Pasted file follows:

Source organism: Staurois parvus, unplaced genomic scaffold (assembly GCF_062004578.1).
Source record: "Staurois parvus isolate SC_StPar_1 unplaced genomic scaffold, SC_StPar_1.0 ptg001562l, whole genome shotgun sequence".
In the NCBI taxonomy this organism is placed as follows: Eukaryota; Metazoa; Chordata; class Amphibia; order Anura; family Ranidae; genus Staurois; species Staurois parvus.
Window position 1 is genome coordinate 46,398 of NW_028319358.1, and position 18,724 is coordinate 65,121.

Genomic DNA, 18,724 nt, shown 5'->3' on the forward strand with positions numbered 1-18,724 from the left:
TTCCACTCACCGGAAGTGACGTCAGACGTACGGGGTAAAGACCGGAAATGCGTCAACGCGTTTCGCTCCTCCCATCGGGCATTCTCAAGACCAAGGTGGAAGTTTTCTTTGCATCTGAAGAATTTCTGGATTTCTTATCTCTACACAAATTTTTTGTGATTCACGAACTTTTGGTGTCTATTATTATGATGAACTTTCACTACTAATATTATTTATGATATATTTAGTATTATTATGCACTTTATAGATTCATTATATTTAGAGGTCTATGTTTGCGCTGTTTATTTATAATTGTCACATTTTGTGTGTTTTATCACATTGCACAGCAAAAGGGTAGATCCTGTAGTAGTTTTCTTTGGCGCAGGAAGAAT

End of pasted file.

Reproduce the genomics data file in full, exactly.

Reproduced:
Source organism: Staurois parvus, unplaced genomic scaffold (assembly GCF_062004578.1).
Source record: "Staurois parvus isolate SC_StPar_1 unplaced genomic scaffold, SC_StPar_1.0 ptg001562l, whole genome shotgun sequence".
In the NCBI taxonomy this organism is placed as follows: Eukaryota; Metazoa; Chordata; class Amphibia; order Anura; family Ranidae; genus Staurois; species Staurois parvus.
Window position 1 is genome coordinate 46,398 of NW_028319358.1, and position 18,724 is coordinate 65,121.

Genomic DNA, 18,724 nt, shown 5'->3' on the forward strand with positions numbered 1-18,724 from the left:
TTCCACTCACCGGAAGTGACGTCAGACGTACGGGGTAAAGACCGGAAATGCGTCAACGCGTTTCGCTCCTCCCATCGGGCATTCTCAAGACCAAGGTGGAAGTTTTCTTTGCATCTGAAGAATTTCTGGATTTCTTATCTCTACACAAATTTTTTGTGATTCACGAACTTTTGGTGTCTATTATTATGATGAACTTTCACTACTAATATTATTTATGATATATTTAGTATTATTATGCACTTTATAGATTCATTATATTTAGAGGTCTATGTTTGCGCTGTTTATTTATAATTGTCACATTTTGTGTGTTTTATCACATTGCACAGCAAAAGGGTAGATCCTGTAGTAGTTTTCTTTGGCGCAGGAAGAAT